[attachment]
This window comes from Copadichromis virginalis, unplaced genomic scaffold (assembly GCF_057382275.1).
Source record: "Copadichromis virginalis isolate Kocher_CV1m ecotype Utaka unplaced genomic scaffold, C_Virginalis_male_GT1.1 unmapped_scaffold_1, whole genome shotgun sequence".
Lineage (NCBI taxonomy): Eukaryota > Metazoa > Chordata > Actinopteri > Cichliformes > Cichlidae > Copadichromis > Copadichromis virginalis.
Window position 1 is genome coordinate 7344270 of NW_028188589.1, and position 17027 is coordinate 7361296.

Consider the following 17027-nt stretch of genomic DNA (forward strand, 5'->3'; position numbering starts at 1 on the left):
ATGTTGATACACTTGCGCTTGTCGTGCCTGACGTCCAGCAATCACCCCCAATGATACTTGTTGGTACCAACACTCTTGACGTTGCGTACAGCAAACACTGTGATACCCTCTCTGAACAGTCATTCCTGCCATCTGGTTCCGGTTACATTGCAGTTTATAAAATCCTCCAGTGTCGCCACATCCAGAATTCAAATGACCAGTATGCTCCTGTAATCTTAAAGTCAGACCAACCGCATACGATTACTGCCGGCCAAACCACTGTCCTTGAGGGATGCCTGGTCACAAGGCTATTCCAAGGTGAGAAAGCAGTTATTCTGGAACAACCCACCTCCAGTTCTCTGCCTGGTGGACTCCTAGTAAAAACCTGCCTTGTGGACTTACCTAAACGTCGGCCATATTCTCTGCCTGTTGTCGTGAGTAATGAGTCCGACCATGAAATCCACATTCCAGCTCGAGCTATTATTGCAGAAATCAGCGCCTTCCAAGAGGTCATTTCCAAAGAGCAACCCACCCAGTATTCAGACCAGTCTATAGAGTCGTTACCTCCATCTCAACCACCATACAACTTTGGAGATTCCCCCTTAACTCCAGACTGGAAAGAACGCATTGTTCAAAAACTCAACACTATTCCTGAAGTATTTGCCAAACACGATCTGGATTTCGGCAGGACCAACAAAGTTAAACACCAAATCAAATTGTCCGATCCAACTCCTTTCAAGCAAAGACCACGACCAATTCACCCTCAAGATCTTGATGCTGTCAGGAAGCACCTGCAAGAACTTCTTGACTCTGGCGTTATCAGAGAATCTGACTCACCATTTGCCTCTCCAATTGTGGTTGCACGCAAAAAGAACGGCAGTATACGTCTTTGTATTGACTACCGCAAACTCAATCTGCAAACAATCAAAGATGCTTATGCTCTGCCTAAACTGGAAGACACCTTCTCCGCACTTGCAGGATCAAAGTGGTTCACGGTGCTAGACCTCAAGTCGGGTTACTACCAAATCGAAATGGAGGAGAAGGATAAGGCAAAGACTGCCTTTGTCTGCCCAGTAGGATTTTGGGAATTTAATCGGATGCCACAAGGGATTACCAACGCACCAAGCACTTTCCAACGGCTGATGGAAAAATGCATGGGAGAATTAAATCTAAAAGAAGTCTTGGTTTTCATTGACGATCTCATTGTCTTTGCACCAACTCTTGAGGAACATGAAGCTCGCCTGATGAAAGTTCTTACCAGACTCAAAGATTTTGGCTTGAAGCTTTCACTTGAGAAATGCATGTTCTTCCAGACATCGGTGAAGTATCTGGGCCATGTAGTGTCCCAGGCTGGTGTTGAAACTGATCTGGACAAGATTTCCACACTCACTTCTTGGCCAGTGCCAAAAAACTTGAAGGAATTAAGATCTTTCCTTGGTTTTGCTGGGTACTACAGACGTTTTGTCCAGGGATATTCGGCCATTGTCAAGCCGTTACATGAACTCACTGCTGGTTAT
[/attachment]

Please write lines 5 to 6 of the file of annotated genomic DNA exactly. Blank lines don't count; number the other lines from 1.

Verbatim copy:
Consider the following 17027-nt stretch of genomic DNA (forward strand, 5'->3'; position numbering starts at 1 on the left):
ATGTTGATACACTTGCGCTTGTCGTGCCTGACGTCCAGCAATCACCCCCAATGATACTTGTTGGTACCAACACTCTTGACGTTGCGTACAGCAAACACTGTGATACCCTCTCTGAACAGTCATTCCTGCCATCTGGTTCCGGTTACATTGCAGTTTATAAAATCCTCCAGTGTCGCCACATCCAGAATTCAAATGACCAGTATGCTCCTGTAATCTTAAAGTCAGACCAACCGCATACGATTACTGCCGGCCAAACCACTGTCCTTGAGGGATGCCTGGTCACAAGGCTATTCCAAGGTGAGAAAGCAGTTATTCTGGAACAACCCACCTCCAGTTCTCTGCCTGGTGGACTCCTAGTAAAAACCTGCCTTGTGGACTTACCTAAACGTCGGCCATATTCTCTGCCTGTTGTCGTGAGTAATGAGTCCGACCATGAAATCCACATTCCAGCTCGAGCTATTATTGCAGAAATCAGCGCCTTCCAAGAGGTCATTTCCAAAGAGCAACCCACCCAGTATTCAGACCAGTCTATAGAGTCGTTACCTCCATCTCAACCACCATACAACTTTGGAGATTCCCCCTTAACTCCAGACTGGAAAGAACGCATTGTTCAAAAACTCAACACTATTCCTGAAGTATTTGCCAAACACGATCTGGATTTCGGCAGGACCAACAAAGTTAAACACCAAATCAAATTGTCCGATCCAACTCCTTTCAAGCAAAGACCACGACCAATTCACCCTCAAGATCTTGATGCTGTCAGGAAGCACCTGCAAGAACTTCTTGACTCTGGCGTTATCAGAGAATCTGACTCACCATTTGCCTCTCCAATTGTGGTTGCACGCAAAAAGAACGGCAGTATACGTCTTTGTATTGACTACCGCAAACTCAATCTGCAAACAATCAAAGATGCTTATGCTCTGCCTAAACTGGAAGACACCTTCTCCGCACTTGCAGGATCAAAGTGGTTCACGGTGCTAGACCTCAAGTCGGGTTACTACCAAATCGAAATGGAGGAGAAGGATAAGGCAAAGACTGCCTTTGTCTGCCCAGTAGGATTTTGGGAATTTAATCGGATGCCACAAGGGATTACCAACGCACCAAGCACTTTCCAACGGCTGATGGAAAAATGCATGGGAGAATTAAATCTAAAAGAAGTCTTGGTTTTCATTGACGATCTCATTGTCTTTGCACCAACTCTTGAGGAACATGAAGCTCGCCTGATGAAAGTTCTTACCAGACTCAAAGATTTTGGCTTGAAGCTTTCACTTGAGAAATGCATGTTCTTCCAGACATCGGTGAAGTATCTGGGCCATGTAGTGTCCCAGGCTGGTGTTGAAACTGATCTGGACAAGATTTCCACACTCACTTCTTGGCCAGTGCCAAAAAACTTGAAGGAATTAAGATCTTTCCTTGGTTTTGCTGGGTACTACAGACGTTTTGTCCAGGGATATTCGGCCATTGTCAAGCCGTTACATGAACTCACTGCTGGTTAT